Do it right
Renovations at the Community Center Theater are way overdue—but don’t shortchange us
Sacramento Community Center Theater1301 L St.
Sacramento, CA 95814
Construction won’t begin for another year at least, but after a decade of discussion, plans are slowly moving forward for a long-overdue $40 million renovation of the Sacramento Community Center Theater. The 2,452-seat “big box” downtown venue was built in 1974, and hasn’t seen a major upgrade since. People have been talking about a makeover of the aging theater since the late 1990s, and with good reason. SCCT’s shortcomings are well-documented:
Nowhere near enough restrooms, particularly for women. There are lines during intermission (even when the house is not full), and people are routinely directed across the courtyard to the Convention Center Exhibit Hall where there are more restrooms. (This is somewhat problematic when it’s raining hard.)
Access problems. The only wheelchair-accessible seating is in the back row. Given that the Americans With Disabilities Act only became law in 1990, this is no surprise. A lawsuit by a disabled patron resulted in some additional seating for wheelchair users in the orchestra section, but access is problematic for everyone. The auditorium has no cross aisle, and no back-to-front interior aisles—only side aisles. If your seat is in the middle of the house, you must squeeze by dozens of people to reach it, apologizing all the way.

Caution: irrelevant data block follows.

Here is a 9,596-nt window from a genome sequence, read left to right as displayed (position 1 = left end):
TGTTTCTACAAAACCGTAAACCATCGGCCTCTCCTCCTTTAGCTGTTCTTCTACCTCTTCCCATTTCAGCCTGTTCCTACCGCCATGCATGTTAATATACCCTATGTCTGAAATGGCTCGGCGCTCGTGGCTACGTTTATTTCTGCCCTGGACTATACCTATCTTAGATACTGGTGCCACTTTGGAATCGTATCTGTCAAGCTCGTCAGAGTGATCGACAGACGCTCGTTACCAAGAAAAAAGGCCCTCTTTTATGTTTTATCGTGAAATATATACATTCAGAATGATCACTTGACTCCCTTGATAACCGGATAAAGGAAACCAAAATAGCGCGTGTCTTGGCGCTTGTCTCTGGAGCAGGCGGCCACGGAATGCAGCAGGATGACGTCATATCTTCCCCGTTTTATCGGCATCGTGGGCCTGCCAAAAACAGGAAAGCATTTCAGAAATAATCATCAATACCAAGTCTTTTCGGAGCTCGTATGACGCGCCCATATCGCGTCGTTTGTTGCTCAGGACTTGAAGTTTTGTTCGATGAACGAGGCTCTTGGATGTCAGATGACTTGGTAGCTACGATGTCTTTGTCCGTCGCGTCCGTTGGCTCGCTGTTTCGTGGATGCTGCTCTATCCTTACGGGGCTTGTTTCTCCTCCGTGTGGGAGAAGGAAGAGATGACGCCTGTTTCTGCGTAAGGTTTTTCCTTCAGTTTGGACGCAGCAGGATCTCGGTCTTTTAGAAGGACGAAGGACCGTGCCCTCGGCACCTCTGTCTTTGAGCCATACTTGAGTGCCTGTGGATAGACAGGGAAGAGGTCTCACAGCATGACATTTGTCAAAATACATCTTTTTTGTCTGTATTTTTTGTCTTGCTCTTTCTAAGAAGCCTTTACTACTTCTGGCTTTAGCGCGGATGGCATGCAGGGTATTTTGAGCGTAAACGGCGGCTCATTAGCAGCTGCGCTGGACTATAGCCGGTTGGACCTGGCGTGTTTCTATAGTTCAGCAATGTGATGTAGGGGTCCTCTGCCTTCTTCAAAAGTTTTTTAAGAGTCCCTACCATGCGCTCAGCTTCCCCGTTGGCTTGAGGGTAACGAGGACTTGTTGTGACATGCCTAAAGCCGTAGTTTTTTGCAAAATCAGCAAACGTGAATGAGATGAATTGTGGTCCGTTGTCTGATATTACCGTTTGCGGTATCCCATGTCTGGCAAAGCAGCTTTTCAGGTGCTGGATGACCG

The seats are basically worn out after 36 years of steady use; repair parts are no longer available.
The lobby is too small for a reception at a full-house event.
The “back of house” facilities are inadequate across the board: not enough dressing rooms, storage, rehearsal space or loading-dock space.
Many of these points are addressed in the preliminary renovation plan that went before the Sacramento City Council last month. The plan calls for “a 50 percent increase over the current commode count,” additional aisles and new seating in the house, a slightly larger lobby (with more glass, opening up a view of Capitol Park) and various backstage upgrades. The project will take years; most construction would take place between June and September (when SCCT is less busy) over a three-year period from 2011 through 2013.
Alas, the SCCT renovation plan includes only “minor acoustic upgrades,” which is a pity. Currently, SCCT is OK for hosting touring shows on the Broadway Sacramento series, which use high-powered amplification. But the hall’s natural acoustic is frankly pretty “dead.” If you’ve heard the Sacramento Philharmonic at the Mondavi Center and compared that experience to the way the orchestra sounds at SCCT, the difference is pretty dramatic. SCCT is particularly unfriendly to the unamplified human voice—this year, the Sacramento Choral Society decided to hold concerts at the Mondavi Center and at the Cathedral of the Blessed Sacrament, and stay out of SCCT.
Such acoustic shortcomings were common in the 1970s; Davies Symphony Hall in San Francisco was judged a dud when it opened in 1980, and a $10 million acoustic makeover was set in motion a few years later. But we’ve come to expect higher sound quality to match higher ticket prices.
Also, don’t lose sight of the reality that sprucing up SCCT will not address an important related issue: Sacramento badly needs a mid-range venue with around 1,200 seats, with a stage big enough for ballet and opera and a resonant acoustic. It would be a huge boon to the region’s larger arts groups.
Will such a facility ever become a reality? Given the way city leadership obsesses over a new sports arena yet never seems to make much progress, we’re not optimistic in the near term. But if we don’t keep bringing up the obvious need, it’ll never happen.